45th row: k1 (4), * k29, p1 or "bead over next stitch" k5; repeat from * to last 1 (4) stitches, k1 (4).

71st - 76th rows: As 1st to 6th rows.

These 76 rows form pattern.

Continue in pattern, shaping sides by increasing 1 stitch at each end of next and every following 6th row until there are 125 (131) stitches, taking increased stitches into stocking stitch a few rows straight until back measures 15 inches down centre.
**

With right side facing, shape armholes by casting off 7 stitches at the beginning of the next 2 rows, then k2tog at each end of the next and every alternate row until 97 (99) stitches remain.

Continue straight in pattern until 5 lines of motifs have been done, then continue in stocking-stitch until back measures 22½ inches down centre. With right side facing, shape shoulders by casting off 10 (10) stitches at the beginning of the next 6 rows.
Cast off remaining 37 (39) stitches.

Front

Work as for back from ** to **. Continue in pattern shaping armholes by casting off 7 stitches at the beginning of the next 2 rows, then k2tog at each end of the next and following alternate row. [107 (113) sts]
Purl 1 row.

Now shape neck:

Next row: k2tog, pattern 45 (48), turn and leave remaining stitches on a spare needle or needle holder.
Next row:
Purl.
Next row: k2tog, pattern to last 2 stitches, k2tog.

Continue in pattern, decreasing 1 stitch at the armhole edge, on the following 3 (5) alternate rows, then keep this edge straight, and at the same time decrease 1 stitch at the neck edge on every following 4th row until 30 stitches remain.

Work straight in stocking-stitch until front matches back.

With right side facing, continue in stocking stitch, shaping shoulder by casting off 10 (10) stitches at the beginning of the next and following 2 alternate rows (the armhole edge).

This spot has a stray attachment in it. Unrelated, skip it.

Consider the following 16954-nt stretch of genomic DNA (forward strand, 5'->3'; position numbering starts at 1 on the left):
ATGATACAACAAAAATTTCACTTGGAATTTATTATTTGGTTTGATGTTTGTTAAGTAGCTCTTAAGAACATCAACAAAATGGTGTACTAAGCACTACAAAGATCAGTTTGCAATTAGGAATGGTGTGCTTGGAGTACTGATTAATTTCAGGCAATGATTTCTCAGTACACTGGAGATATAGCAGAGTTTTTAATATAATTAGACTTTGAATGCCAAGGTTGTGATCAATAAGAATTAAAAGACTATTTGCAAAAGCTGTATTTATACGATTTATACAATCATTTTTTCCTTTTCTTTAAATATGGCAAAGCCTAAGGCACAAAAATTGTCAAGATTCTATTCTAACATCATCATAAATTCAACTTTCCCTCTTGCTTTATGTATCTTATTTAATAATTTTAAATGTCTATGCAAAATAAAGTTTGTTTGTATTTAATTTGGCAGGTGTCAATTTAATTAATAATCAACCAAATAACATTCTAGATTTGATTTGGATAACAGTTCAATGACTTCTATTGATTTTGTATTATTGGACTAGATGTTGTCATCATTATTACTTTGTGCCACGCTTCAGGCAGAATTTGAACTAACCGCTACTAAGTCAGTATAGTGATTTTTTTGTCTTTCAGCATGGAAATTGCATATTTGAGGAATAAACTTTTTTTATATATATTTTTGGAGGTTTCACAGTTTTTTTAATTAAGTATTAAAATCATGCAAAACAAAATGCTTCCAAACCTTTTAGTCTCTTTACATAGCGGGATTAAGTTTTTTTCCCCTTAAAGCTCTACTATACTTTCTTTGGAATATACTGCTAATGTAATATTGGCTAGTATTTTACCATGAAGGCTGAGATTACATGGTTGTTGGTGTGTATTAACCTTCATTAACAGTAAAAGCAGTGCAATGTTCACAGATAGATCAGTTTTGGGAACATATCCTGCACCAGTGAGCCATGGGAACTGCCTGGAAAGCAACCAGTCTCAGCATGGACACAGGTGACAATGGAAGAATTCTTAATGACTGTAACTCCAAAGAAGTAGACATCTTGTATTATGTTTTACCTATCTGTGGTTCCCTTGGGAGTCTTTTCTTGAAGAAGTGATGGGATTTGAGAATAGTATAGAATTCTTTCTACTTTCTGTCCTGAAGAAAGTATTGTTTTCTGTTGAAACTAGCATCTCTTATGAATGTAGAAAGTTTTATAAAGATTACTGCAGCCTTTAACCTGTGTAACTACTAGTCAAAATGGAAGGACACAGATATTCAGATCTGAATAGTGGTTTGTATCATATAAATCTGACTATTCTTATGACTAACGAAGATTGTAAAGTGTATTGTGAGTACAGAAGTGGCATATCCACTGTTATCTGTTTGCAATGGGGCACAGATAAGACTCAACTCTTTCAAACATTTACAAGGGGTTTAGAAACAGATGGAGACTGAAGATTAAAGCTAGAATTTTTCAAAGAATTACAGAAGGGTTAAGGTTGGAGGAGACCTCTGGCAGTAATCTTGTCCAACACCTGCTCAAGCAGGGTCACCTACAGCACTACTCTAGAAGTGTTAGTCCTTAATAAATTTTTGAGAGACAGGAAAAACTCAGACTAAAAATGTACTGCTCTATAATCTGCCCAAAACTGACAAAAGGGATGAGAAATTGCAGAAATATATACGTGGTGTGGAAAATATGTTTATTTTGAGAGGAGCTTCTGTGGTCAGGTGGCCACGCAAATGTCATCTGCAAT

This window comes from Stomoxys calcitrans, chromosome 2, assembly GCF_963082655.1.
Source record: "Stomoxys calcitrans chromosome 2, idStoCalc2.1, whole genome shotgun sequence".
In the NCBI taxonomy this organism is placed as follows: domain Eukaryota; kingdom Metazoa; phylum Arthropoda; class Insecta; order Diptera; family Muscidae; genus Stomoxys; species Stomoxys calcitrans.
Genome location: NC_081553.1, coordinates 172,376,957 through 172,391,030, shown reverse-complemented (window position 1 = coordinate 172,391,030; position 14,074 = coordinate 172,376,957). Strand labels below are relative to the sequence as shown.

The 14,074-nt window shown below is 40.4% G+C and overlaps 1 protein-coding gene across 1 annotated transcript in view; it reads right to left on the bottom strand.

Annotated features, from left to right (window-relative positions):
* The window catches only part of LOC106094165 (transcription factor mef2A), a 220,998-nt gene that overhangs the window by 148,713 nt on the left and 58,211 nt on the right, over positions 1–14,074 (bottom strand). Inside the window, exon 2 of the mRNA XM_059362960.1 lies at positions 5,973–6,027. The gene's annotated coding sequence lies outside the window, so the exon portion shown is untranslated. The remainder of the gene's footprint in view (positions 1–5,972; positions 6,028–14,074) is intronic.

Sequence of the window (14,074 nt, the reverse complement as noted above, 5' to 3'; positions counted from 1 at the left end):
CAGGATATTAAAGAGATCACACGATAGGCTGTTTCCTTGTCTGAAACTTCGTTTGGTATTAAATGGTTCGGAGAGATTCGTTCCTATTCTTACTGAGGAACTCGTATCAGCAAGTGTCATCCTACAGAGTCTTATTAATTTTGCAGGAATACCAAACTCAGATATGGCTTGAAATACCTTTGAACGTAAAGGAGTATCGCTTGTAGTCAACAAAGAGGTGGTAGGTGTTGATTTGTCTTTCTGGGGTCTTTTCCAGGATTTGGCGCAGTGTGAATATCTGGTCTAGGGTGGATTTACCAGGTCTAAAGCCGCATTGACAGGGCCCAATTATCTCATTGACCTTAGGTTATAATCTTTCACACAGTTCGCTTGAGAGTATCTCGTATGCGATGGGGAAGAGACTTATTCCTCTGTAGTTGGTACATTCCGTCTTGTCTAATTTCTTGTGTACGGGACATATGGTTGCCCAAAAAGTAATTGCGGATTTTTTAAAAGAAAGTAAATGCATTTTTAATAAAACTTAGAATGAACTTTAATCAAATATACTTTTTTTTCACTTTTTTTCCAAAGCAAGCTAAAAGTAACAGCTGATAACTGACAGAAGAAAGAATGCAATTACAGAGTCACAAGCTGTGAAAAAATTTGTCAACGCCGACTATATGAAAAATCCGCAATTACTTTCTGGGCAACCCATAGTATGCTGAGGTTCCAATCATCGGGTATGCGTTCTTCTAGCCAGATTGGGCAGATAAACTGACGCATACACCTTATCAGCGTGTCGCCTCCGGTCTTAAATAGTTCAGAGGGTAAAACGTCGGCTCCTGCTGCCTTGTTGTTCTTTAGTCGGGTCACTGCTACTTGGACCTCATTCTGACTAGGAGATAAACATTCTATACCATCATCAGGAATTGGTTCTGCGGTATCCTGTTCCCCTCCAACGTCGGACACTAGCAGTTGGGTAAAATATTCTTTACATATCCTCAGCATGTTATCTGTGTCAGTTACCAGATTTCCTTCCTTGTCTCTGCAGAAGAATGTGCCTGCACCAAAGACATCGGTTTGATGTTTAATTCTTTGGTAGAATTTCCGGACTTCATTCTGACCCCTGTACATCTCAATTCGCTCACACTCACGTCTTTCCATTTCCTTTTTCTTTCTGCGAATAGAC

With right side facing, rejoin wool to remaining stitches, cast off centre 13, pattern to last 2 stitches, k2tog.
Next row: Purl.
Next row:
k2tog, pattern to last 2 stitches, k2tog.

Finish to correspond with first shoulder.

Collar

Join shoulder seams. With No 11 needles and white (contrast) wool, cast on 31 (33) stitches.
1st row:* k1, p1; repeat from * to last stitch, k1.
2nd row: Rib 1, rib2tog, rib to last 2 stitches, increase in next stitch, rib 1.
3rd row: Rib.

Repeat the last 2 rows until strip fits comfortably all round neck. Cast off in rib; join short sides.

Making Up

Press work lightly on wrong side under a damp cloth. With No. 11 needles, right side facing and pink wool, pick up and knit 110 (110) stitches all round each armhole.
Work 1 inch k1/p1 rib. Cast off loosely in rib.

Embroidered Jumper: With white wool embroider motifs in the pattern by working 6 diagonal lines of running stitches through the purl stitches of each motif all over back and front (see photo).

Join side seams.
Sew collar in position all round neck.
Press all seams and embroidery lightly.

Materials

7 (7) ozs Fingering 4 ply in "Radiant Pink", and 1 (l) oz in white.
For bead version:
white knit beads.

A pair each Nos 11 (3mm) and 10 (3¼mm) needles.

Tension

28sts x 36 rows to 4 ins on No 10 needles.

Size matters

To fit 34-35 (36-37) inch chest; length from top of shoulders 22½ inches.

Abbreviations

stocking stitch: one row knit and one row purl, ("stockinette").

increase in next stitch: knit into the front and back of the stitch.

k2tog or p2tog: knit or purl 2 sts together (decrease one stitch).

A Word on the Wool

The original yarn is a standard Patons 4 ply yarn. 1oz is about 28g, so 7oz is 4 50g balls; however I cannot offer any information on the yardage.

As usual with vintage patterns if you are substituting, you cannot rely on the quantities given in the instructions.

Disclaimer
(well...almost)

In transposing any pattern it is always a risk that errors will be introduced, in spite of dedicated proof reading.
If you have any problems with this pattern, please and I will try and assist.


Hooking Beads.

This method means you don't have to pre-string the beads on your yarn - I think it is good for placing a few beads amid a lot of knitting, when you don't want to carry just a few beads across miles of yarn before you use them, and you also don't want to break your thread.

This information appeared in Knitty.com. (Spring 2006 edition) in an article by Sivia Harding.


© Christina Coutts 2007